Brandi Caldwell, Lakeview Elementary School, Norman
2018 Medal for Excellence in Elementary Teaching
Brandi Caldwell, winner of the Oklahoma Medal for Excellence in Elementary Teaching, teaches fifth grade at Lakeview Elementary School in Norman. With 13 years as an educator, Caldwell is dedicated to building deep relationships with students and nurturing their innate curiosity to make them lifelong learners and engaged citizens.
“I believe strengthening our nation begins with our children,” Caldwell said. “The best way to capitalize on that is through the inherent curiosity of children. If we, as an education community, prepare students for how to find the answers to their own questions and teach them how to work in groups to improve their answers, we will be sending them out into the world as complex problem-solvers who possess the social skills to lead and fill the jobs of the future.”
As a district trainer for Guided Inquiry Design, Caldwell helps fellow teachers design inquiry-based lessons that teach students the importance of being curious. In her own classroom, fifth-graders dive deep into curriculum by asking their own questions and researching the answers. During “Genius Hour,” Caldwell’s students choose a topic they are passionate about and spend an hour each week exploring that topic. Caldwell’s students share what they learn through creative presentations such as video productions using a green screen, stop-motion animation, plays or visual arts.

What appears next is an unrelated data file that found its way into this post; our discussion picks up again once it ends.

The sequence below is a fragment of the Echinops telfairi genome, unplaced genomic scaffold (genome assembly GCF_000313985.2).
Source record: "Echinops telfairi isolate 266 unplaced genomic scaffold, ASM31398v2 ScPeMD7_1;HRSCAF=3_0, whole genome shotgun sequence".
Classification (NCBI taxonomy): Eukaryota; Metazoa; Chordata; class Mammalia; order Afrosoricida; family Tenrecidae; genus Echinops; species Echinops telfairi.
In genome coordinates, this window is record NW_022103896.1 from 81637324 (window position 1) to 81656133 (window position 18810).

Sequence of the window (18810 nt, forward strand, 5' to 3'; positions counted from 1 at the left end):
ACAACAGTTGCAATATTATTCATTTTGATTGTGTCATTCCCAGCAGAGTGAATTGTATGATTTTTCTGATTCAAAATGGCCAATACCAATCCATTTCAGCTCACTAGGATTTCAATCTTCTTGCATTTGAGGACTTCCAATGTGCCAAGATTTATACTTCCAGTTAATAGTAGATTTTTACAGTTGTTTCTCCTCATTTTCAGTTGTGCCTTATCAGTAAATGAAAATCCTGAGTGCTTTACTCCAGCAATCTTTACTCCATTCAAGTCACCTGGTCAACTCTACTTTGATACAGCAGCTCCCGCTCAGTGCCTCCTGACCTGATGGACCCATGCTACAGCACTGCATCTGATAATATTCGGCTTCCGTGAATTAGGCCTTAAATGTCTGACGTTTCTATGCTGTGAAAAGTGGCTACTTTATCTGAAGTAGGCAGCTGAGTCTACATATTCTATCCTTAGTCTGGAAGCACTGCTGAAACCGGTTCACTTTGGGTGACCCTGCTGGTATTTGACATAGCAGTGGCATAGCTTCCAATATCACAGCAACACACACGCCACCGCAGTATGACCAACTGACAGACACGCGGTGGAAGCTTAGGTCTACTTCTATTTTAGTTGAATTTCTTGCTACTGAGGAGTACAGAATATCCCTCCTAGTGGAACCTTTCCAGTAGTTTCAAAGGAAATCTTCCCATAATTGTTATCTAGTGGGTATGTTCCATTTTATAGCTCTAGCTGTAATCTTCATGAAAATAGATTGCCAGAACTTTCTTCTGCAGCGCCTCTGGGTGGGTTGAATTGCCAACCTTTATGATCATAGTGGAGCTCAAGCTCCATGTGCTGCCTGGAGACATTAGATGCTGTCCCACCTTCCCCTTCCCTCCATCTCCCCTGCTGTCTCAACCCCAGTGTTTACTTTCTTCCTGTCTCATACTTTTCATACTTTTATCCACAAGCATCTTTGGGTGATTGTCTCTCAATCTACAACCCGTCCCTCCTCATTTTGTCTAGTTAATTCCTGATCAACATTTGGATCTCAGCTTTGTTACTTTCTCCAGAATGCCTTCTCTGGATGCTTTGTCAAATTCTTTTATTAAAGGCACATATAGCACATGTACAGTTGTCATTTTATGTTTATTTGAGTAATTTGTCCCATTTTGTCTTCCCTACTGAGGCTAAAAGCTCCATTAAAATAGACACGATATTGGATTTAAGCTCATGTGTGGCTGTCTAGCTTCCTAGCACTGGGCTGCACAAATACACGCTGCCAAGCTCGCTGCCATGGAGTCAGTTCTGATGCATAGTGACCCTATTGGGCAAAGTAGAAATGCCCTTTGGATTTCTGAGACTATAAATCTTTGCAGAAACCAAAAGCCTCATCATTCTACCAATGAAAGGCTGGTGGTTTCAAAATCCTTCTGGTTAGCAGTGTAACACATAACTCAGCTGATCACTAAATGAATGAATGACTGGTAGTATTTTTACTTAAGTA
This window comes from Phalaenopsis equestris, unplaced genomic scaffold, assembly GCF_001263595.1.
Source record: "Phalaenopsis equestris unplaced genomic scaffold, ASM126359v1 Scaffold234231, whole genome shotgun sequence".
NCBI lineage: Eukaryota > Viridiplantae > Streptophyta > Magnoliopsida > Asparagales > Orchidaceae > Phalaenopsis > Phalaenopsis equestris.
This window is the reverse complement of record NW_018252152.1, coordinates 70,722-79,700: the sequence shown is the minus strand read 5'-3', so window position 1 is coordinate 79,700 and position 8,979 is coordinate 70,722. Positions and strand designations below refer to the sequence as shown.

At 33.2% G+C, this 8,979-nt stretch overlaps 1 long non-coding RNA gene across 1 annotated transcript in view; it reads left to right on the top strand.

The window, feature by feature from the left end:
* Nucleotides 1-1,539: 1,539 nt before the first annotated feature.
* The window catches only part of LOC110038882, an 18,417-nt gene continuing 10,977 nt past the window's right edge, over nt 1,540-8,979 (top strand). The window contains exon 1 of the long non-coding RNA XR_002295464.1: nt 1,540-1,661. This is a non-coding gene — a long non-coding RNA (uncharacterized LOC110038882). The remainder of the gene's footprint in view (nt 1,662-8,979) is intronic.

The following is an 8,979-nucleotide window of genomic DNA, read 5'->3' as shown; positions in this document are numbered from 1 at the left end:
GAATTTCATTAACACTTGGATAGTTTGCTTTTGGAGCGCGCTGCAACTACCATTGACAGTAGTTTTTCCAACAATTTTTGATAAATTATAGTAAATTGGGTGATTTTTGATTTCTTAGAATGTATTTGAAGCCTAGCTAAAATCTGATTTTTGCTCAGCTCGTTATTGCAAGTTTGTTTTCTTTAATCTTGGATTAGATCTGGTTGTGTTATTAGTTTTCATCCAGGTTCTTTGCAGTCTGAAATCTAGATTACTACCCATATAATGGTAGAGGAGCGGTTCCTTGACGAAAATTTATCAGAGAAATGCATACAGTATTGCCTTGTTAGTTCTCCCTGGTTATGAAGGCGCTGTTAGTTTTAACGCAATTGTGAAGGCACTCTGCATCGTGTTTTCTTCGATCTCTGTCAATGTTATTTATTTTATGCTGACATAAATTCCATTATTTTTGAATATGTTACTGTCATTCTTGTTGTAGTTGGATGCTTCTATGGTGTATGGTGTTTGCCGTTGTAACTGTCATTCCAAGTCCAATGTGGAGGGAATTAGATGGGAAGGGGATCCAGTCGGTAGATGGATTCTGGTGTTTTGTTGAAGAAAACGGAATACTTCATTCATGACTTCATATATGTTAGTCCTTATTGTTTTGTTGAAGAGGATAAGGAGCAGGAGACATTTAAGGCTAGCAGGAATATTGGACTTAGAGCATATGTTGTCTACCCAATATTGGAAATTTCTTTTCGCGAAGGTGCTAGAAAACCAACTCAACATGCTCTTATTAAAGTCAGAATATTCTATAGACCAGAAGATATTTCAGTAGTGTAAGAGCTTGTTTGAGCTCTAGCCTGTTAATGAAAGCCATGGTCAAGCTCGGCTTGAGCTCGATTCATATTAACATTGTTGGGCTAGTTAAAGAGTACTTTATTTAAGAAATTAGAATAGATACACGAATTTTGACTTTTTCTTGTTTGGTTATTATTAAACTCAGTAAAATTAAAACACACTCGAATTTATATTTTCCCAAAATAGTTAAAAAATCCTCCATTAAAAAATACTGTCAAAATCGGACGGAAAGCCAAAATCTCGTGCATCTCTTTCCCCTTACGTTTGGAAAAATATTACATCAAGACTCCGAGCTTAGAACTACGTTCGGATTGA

Caldwell served three years as an instructional coach and is a mentor to teachers in Norman and beyond. Through her blog, “My Teacher Friend,” Caldwell shares resources and collaborates with educators online.
“One of the major keys to Brandi’s success with her students is her pursuit of relationships,” said Assistant Superintendent Shirley Simmons. “Her students know she loves them and will never give up on them.”
During morning meetings, Caldwell implements strategies such as “Sunshines and Clouds” in which students can share positive and negative things happening in their lives. She also holds regular lunch bunch groups with her students. These techniques provide her with invaluable information about the joys, sorrows and potential crises in her students’ lives and give students “a space to be heard.”
Student Ella Teuscher said one of the things Caldwell does best is listening. “She can always tell when there is something wrong in your life outside of school or inside of school. She is always there when you need it.”